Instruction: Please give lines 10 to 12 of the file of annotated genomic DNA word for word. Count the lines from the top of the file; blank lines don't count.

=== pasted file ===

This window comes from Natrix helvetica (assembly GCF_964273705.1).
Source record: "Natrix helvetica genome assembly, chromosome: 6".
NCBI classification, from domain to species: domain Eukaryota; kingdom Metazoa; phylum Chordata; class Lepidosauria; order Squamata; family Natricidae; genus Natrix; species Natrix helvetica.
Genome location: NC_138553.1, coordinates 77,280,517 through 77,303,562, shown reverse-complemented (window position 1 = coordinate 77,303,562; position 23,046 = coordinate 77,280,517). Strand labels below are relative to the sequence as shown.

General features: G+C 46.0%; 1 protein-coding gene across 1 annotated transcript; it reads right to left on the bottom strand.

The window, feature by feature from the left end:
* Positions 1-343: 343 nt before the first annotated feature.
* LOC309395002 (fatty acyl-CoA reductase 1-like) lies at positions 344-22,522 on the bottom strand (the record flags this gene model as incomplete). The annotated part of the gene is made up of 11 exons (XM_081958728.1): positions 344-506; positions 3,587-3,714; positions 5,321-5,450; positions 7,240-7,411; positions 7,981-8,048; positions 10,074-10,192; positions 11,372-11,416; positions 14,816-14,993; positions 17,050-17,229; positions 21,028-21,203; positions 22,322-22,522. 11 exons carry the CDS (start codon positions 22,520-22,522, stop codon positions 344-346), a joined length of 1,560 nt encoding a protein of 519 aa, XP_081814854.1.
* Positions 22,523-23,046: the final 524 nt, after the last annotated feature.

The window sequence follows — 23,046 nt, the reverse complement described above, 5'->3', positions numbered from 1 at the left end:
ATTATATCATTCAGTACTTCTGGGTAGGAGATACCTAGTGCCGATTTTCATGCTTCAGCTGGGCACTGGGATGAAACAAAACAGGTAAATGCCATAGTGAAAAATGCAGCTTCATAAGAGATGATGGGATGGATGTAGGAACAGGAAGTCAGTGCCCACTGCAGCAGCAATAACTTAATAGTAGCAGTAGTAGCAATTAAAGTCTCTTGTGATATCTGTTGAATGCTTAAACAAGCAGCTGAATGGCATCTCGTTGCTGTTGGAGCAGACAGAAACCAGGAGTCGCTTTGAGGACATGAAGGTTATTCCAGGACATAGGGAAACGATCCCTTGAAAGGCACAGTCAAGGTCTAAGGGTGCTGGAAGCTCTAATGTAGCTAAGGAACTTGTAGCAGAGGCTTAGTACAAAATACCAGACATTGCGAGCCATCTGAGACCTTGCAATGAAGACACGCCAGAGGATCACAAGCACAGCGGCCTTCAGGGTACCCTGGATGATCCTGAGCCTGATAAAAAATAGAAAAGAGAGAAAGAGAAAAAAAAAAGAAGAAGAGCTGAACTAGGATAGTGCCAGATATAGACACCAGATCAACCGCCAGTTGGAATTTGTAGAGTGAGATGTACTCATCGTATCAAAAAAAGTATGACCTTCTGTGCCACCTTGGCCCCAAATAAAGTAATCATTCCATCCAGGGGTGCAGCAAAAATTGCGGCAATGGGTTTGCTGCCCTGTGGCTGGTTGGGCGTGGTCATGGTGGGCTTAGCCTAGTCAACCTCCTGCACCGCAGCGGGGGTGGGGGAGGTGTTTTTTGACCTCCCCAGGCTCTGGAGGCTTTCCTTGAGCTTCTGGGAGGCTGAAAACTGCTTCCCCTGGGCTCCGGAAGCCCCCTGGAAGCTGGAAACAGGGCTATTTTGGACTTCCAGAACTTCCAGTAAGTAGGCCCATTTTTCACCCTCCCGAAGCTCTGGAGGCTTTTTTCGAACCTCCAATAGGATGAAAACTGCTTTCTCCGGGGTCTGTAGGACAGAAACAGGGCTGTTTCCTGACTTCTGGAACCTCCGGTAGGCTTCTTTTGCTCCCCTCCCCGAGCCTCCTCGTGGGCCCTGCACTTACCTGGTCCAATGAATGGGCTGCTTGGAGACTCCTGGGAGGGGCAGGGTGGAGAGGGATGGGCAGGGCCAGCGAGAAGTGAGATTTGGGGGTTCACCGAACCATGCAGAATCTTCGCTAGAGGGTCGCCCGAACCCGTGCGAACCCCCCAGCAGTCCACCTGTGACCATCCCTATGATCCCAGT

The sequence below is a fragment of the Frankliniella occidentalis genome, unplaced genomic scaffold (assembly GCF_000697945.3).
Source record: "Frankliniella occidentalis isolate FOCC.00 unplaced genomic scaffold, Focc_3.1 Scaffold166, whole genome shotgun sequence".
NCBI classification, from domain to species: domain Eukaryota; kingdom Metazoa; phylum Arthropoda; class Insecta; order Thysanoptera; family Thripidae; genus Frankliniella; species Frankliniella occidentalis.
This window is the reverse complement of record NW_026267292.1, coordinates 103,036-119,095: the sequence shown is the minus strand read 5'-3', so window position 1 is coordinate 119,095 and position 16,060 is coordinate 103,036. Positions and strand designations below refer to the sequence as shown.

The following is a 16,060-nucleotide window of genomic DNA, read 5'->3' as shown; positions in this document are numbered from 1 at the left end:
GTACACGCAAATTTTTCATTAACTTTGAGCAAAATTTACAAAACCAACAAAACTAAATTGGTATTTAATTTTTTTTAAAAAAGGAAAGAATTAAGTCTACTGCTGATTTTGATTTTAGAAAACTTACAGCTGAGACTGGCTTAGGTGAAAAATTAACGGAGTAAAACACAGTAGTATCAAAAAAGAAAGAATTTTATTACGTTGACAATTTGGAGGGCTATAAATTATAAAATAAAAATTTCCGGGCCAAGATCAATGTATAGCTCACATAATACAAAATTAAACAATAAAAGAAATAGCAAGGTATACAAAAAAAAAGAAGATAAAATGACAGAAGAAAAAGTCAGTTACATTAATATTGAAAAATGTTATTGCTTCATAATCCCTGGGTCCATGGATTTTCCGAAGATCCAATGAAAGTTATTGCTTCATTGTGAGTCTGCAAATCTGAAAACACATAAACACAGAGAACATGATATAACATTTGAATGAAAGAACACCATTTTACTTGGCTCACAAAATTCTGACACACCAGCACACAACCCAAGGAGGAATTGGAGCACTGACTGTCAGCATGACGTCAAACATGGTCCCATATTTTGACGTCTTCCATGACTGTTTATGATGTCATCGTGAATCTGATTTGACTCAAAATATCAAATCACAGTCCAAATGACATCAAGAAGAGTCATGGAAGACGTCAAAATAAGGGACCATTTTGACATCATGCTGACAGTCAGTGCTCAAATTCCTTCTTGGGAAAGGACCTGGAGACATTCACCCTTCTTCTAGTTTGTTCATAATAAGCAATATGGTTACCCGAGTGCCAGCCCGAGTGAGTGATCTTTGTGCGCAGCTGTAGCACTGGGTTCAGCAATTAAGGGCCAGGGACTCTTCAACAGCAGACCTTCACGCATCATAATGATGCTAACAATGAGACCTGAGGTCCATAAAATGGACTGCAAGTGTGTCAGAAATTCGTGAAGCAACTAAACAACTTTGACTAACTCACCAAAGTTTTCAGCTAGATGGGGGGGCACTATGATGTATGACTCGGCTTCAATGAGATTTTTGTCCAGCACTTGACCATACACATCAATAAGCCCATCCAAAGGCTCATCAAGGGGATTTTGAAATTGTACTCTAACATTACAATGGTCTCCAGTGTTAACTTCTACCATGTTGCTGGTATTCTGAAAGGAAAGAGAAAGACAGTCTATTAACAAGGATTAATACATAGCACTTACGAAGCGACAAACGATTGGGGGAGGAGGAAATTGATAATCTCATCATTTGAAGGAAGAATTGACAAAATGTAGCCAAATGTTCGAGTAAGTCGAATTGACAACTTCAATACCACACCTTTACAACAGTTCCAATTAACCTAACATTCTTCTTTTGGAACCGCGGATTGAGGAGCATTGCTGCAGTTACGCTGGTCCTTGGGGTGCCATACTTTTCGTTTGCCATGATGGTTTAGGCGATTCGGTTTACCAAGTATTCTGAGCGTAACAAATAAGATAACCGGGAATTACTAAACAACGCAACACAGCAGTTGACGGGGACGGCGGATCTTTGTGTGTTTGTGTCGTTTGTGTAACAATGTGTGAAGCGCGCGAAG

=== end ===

The window sequence follows — 23,046 nt, the reverse complement described above, 5'->3', positions numbered from 1 at the left end:
ATTATATCATTCAGTACTTCTGGGTAGGAGATACCTAGTGCCGATTTTCATGCTTCAGCTGGGCACTGGGATGAAACAAAACAGGTAAATGCCATAGTGAAAAATGCAGCTTCATAAGAGATGATGGGATGGATGTAGGAACAGGAAGTCAGTGCCCACTGCAGCAGCAATAACTTAATAGTAGCAGTAGTAGCAATTAAAGTCTCTTGTGATATCTGTTGAATGCTTAAACAAGCAGCTGAATGGCATCTCGTTGCTGTTGGAGCAGACAGAAACCAGGAGTCGCTTTGAGGACATGAAGGTTATTCCAGGACATAGGGAAACGATCCCTTGAAAGGCACAGTCAAGGTCTAAGGGTGCTGGAAGCTCTAATGTAGCTAAGGAACTTGTAGCAGAGGCTTAGTACAAAATACCAGACATTGCGAGCCATCTGAGACCTTGCAATGAAGACACGCCAGAGGATCACAAGCACAGCGGCCTTCAGGGTACCCTGGATGATCCTGAGCCTGATAAAAAATAGAAAAGAGAGAAAGAGAAAAAAAAAAGAAGAAGAGCTGAACTAGGATAGTGCCAGATATAGACACCAGATCAACCGCCAGTTGGAATTTGTAGAGTGAGATGTACTCATCGTATCAAAAAAAGTATGACCTTCTGTGCCACCTTGGCCCCAAATAAAGTAATCATTCCATCCAGGGGTGCAGCAAAAATTGCGGCAATGGGTTTGCTGCCCTGTGGCTGGTTGGGCGTGGTCATGGTGGGCTTAGCCTAGTCAACCTCCTGCACCGCAGCGGGGGTGGGGGAGGTGTTTTTTGACCTCCCCAGGCTCTGGAGGCTTTCCTTGAGCTTCTGGGAGGCTGAAAACTGCTTCCCCTGGGCTCCGGAAGCCCCCTGGAAGCTGGAAACAGGGCTATTTTGGACTTCCAGAACTTCCAGTAAGTAGGCCCATTTTTCACCCTCCCGAAGCTCTGGAGGCTTTTTTCGAACCTCCAATAGGATGAAAACTGCTTTCTCCGGGGTCTGTAGGACAGAAACAGGGCTGTTTCCTGACTTCTGGAACCTCCGGTAGGCTTCTTTTGCTCCCCTCCCCGAGCCTCCTCGTGGGCCCTGCACTTACCTGGTCCAATGAATGGGCTGCTTGGAGACTCCTGGGAGGGGCAGGGTGGAGAGGGATGGGCAGGGCCAGCGAGAAGTGAGATTTGGGGGTTCACCGAACCATGCAGAATCTTCGCTAGAGGGTCGCCCGAACCCGTGCGAACCCCCCAGCAGTCCACCTGTGACCATCCCTATGATCCCAGT

The sequence below is a fragment of the Frankliniella occidentalis genome, unplaced genomic scaffold (assembly GCF_000697945.3).